The King furrow his brow and turned those golden eyes of his to the diviner. His stomach tightened when her laughter suddenly echoed. It was as though the woman has been tickled by an unseen force. He didn’t know if he should believe Mbakwe and his tale. He knew the man very well, but even though Mbakwe had been a trustworthy servant in the past. The reluctance to give him such power was still there. But what other choice does he have? He desperately needs his Ofor back. His kingship was but a wind on a cold rock without it.
Rumors are birds, it’s just a matter of time before the neighboring village learn about the missing Ofor and then, an impending attack would be inevitable.
“I think it’s our only option,” someone said from behind. The King needn’t turn to know who the voice belongs to. It was the voice of Ikenna, his prime minister.
“You have my blessing,” The King returned his attention to Mbakwe, “go and may the light of Amadioha touch your path.”
The King lifted his crown and circled it twice on Mbakwe’s head. This was an act, delegating the power to wield the Ofor to Mbakwe. Now, Mbakwe too could lift the Ofor and wield its power if he finds it.
“Go and return in peace,” The King finished.
“Thank you, your highness, we won’t let you down.”
Mbakwe turned to his disciples and murmured something. The other two hummed in unison and like a flash, they took off with a sprint, into the night which enveloped their shadows.
“You did the right thing,” Someone said from the behind the King. The voice was familiar, but the King could not place the face. He was deeply drowned by the ocean of uncertainty.
“Do you know your problem?” the voice of the diviner seemed to piece the King’s soul as he suddenly remembered her presence and why they had come here at first.
“You surround yourself with evil men,” the diviner was saying “Mark my words. If you do not give that child what is rightfully hers,’ you and your household would be a living ghost,”
“What child are you talking about?” the King asked. The lines on his forehead deepened. He came here to find answers, not to sit on the fence with the four cardinal point meeting on his head.
“Now you are playing ignorant as well,” The diviner said. She bit her lower lips and the cowries on her hair clattered when she shook her head. “The death that will kill a dog does not allow it to perceive the stench of danger. I warned you, beware.”
She finished and walked back into her hut, closing its door with the flap of the curtain made from a woven palm tree.
“It is a blessing in disguise. If Mbakwe hadn’t shown up here; this old woman would have wasted our time in a gibberish puzzle.” Ikenna, prime minister to the king said.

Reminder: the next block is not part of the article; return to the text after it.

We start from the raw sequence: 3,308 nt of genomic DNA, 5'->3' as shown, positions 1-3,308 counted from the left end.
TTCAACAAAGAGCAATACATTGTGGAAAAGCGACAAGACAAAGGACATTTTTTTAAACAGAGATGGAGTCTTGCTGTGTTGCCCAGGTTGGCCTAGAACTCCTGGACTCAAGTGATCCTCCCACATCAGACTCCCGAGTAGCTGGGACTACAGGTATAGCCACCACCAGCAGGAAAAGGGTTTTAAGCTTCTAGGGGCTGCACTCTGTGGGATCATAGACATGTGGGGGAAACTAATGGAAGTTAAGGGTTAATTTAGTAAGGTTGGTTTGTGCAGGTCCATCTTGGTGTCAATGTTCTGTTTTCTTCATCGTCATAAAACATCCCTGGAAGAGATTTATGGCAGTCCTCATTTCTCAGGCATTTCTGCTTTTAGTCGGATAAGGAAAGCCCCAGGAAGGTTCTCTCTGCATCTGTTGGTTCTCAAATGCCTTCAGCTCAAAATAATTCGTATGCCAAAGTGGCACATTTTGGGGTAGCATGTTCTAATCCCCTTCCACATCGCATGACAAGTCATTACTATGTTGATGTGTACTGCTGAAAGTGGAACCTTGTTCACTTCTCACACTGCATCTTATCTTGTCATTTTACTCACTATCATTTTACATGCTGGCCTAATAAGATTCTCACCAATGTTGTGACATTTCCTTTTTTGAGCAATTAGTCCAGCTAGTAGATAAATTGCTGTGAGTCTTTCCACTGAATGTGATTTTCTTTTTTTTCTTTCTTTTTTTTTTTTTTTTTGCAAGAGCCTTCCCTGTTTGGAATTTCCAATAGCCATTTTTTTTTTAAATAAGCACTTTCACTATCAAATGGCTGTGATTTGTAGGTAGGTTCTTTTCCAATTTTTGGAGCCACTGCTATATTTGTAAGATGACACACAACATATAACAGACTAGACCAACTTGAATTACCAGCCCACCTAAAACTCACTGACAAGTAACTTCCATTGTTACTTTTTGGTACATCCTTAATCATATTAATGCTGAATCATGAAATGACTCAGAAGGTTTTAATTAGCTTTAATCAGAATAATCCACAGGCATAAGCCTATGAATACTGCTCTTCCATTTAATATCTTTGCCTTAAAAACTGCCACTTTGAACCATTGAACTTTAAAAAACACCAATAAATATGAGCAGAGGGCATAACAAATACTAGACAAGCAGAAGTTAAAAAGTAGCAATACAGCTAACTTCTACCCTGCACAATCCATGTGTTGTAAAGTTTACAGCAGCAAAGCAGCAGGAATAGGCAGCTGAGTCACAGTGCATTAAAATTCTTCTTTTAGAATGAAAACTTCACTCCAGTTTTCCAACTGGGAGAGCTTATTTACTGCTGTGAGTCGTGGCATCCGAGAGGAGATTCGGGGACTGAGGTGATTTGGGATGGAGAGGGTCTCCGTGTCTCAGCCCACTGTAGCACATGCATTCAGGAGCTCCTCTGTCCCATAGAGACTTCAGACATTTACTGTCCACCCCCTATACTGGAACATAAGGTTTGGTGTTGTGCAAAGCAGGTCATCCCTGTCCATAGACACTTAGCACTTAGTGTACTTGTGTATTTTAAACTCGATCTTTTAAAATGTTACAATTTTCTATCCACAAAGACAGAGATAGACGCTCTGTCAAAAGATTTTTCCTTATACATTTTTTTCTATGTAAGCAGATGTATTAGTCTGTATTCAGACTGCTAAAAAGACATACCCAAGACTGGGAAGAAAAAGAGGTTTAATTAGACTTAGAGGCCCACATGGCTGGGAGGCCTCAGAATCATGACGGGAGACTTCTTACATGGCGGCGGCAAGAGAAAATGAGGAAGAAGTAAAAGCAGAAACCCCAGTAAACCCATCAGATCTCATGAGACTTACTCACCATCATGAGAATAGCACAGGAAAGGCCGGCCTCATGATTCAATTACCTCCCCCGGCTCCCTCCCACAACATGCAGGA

“Let’s hope they find the Ofor, if not, then our reign is over,” The king hissed and rested his crown back on his head.
Ada couldn’t help but smile. Her grip was steady on the broom but she was lost in her little world, to notice the rising dust and the cold harmattan wind.The pattern of her heartbeat had changed long before now. It always does whenever the thought of him pops into her memory.It’s been two days now, yet she still felt his hands strong on her waist, almost as if they were still there. She could feel that glorious tinkling on the back of her head and his words—which carries her world, to that rosy bed where the problems of the outside world could never be remembered—still echoes in her ears. His arms, ironed with battle scars, were unimaginably soft. The strength in them brought home that longing comfort that Ada couldn’t resist, but cling on to. How long has it been since she felt something similar for someone else?Never.Ada giggled when she remembered the first time they first met. It was at Ogba River. He had
The day’s chores had eaten deeply into the evening, and now what was left from the light of the sun, tubes in any directions through the trees’ leaf and grasses, into the river, reflecting bright warm lights and faint rainbow colors. The melodies of the arboreal initially clouding the air, were now retiring to their nests, but the cold harmattan wind seemed anew and prevalent.Ada sat on the cold sand and watched in wonder as her friend immersed herself into the water again. Her head which was the only thing afloat, suspended the dark hair, like fine trends of delicate motile tentacles. Until fifteen to sixteen feet above the surface, the river was bottomless, but Chinwe always maintains her upthrust, like the professional she is.Female swimmers are rare in Alaocha; most people believe that unless one was gifted by the goddess of the seas and rivers— Idemili—they could not go to places in the river where the depth was cupped.The s
The sound of the ikoro (wooden gong), percolated the quiet, pale moon night, following the cheerful cries of the people and giving warmth to the cold harmattan air. The dancers filed themselves in a single column, dancing to the melody of the beat. The jidida on their frictionless waist were shaking vigorously with their body, creating a vibe in the air, and life on the face of the audience. Naked children were roaming playfully and joyfully amid the cold, with the full moon smiling at them; a day like this could not be spent on the lone arms of the bed.The monarchs sat at the far end, spreading their subject with happy smiles, especially those who rained longevity and presented gifts to them. A pat on the back from the King’s Ofor, left those of them who hadn’t come this close to the king, to shower endless praise and thanks to the gods of the land, as if they had just been granted access to see the maker.The King’s cabinet members sat on a b